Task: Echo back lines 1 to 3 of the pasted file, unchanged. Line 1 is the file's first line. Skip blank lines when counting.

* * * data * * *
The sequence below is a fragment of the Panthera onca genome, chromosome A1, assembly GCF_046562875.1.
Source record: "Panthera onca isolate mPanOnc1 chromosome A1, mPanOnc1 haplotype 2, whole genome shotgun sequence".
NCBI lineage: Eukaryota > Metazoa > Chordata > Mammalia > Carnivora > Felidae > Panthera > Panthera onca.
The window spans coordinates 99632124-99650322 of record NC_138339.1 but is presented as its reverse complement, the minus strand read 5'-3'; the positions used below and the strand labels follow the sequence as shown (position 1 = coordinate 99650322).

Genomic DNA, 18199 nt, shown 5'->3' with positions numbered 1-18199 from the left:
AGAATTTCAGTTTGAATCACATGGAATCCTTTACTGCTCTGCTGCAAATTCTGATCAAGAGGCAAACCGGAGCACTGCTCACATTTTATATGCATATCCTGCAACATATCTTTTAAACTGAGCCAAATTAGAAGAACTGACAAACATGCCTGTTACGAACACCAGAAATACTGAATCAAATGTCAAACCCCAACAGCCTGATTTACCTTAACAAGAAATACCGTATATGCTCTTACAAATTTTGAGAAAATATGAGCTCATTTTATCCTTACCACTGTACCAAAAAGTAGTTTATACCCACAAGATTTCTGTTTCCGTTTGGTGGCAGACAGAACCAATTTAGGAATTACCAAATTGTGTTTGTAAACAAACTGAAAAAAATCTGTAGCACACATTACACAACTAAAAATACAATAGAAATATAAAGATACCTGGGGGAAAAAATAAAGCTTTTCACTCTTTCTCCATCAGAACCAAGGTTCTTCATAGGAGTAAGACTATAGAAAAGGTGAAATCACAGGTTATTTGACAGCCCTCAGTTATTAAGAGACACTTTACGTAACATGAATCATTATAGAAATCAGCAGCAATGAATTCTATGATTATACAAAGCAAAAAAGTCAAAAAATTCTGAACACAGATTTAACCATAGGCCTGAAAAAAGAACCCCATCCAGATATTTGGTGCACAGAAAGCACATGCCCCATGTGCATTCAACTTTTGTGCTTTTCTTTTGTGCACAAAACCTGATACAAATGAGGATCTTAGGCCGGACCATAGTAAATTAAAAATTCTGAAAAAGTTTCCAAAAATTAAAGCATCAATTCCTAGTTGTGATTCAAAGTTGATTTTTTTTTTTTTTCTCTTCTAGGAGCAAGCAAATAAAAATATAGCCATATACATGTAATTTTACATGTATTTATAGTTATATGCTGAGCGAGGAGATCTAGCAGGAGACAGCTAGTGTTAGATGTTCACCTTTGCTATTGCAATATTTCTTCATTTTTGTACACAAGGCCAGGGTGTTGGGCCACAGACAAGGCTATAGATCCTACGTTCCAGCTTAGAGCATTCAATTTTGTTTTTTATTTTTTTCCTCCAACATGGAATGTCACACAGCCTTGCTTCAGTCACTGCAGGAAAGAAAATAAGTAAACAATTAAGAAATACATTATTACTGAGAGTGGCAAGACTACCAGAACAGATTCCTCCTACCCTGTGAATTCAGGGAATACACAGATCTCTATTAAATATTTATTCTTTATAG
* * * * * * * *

The sequence below is a fragment of the Panthera onca genome, chromosome A1, assembly GCF_046562875.1.
Source record: "Panthera onca isolate mPanOnc1 chromosome A1, mPanOnc1 haplotype 2, whole genome shotgun sequence".
NCBI lineage: Eukaryota > Metazoa > Chordata > Mammalia > Carnivora > Felidae > Panthera > Panthera onca.